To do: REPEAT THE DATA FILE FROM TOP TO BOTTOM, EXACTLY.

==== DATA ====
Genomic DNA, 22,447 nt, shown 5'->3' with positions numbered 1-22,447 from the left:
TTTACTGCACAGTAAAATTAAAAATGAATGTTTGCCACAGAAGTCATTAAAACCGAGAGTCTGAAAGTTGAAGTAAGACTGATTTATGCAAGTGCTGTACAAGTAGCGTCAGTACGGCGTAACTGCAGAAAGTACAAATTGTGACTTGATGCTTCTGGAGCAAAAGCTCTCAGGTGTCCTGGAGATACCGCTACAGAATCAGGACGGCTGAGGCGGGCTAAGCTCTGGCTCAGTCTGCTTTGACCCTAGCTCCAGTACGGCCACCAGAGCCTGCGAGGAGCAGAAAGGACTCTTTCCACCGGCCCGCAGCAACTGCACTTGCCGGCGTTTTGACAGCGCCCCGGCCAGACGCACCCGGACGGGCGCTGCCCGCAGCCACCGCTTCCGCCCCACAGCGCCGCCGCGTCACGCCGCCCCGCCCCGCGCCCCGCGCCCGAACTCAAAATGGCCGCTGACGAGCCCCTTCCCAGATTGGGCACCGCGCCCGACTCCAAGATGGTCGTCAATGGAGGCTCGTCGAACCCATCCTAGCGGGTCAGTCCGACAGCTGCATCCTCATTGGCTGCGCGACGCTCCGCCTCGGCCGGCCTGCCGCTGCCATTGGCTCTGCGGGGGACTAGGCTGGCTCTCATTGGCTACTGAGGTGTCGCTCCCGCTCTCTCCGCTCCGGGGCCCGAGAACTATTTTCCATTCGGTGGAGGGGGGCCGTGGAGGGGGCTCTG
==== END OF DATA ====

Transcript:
Genomic DNA, 22,447 nt, shown 5'->3' with positions numbered 1-22,447 from the left:
TTTACTGCACAGTAAAATTAAAAATGAATGTTTGCCACAGAAGTCATTAAAACCGAGAGTCTGAAAGTTGAAGTAAGACTGATTTATGCAAGTGCTGTACAAGTAGCGTCAGTACGGCGTAACTGCAGAAAGTACAAATTGTGACTTGATGCTTCTGGAGCAAAAGCTCTCAGGTGTCCTGGAGATACCGCTACAGAATCAGGACGGCTGAGGCGGGCTAAGCTCTGGCTCAGTCTGCTTTGACCCTAGCTCCAGTACGGCCACCAGAGCCTGCGAGGAGCAGAAAGGACTCTTTCCACCGGCCCGCAGCAACTGCACTTGCCGGCGTTTTGACAGCGCCCCGGCCAGACGCACCCGGACGGGCGCTGCCCGCAGCCACCGCTTCCGCCCCACAGCGCCGCCGCGTCACGCCGCCCCGCCCCGCGCCCCGCGCCCGAACTCAAAATGGCCGCTGACGAGCCCCTTCCCAGATTGGGCACCGCGCCCGACTCCAAGATGGTCGTCAATGGAGGCTCGTCGAACCCATCCTAGCGGGTCAGTCCGACAGCTGCATCCTCATTGGCTGCGCGACGCTCCGCCTCGGCCGGCCTGCCGCTGCCATTGGCTCTGCGGGGGACTAGGCTGGCTCTCATTGGCTACTGAGGTGTCGCTCCCGCTCTCTCCGCTCCGGGGCCCGAGAACTATTTTCCATTCGGTGGAGGGGGGCCGTGGAGGGGGCTCTG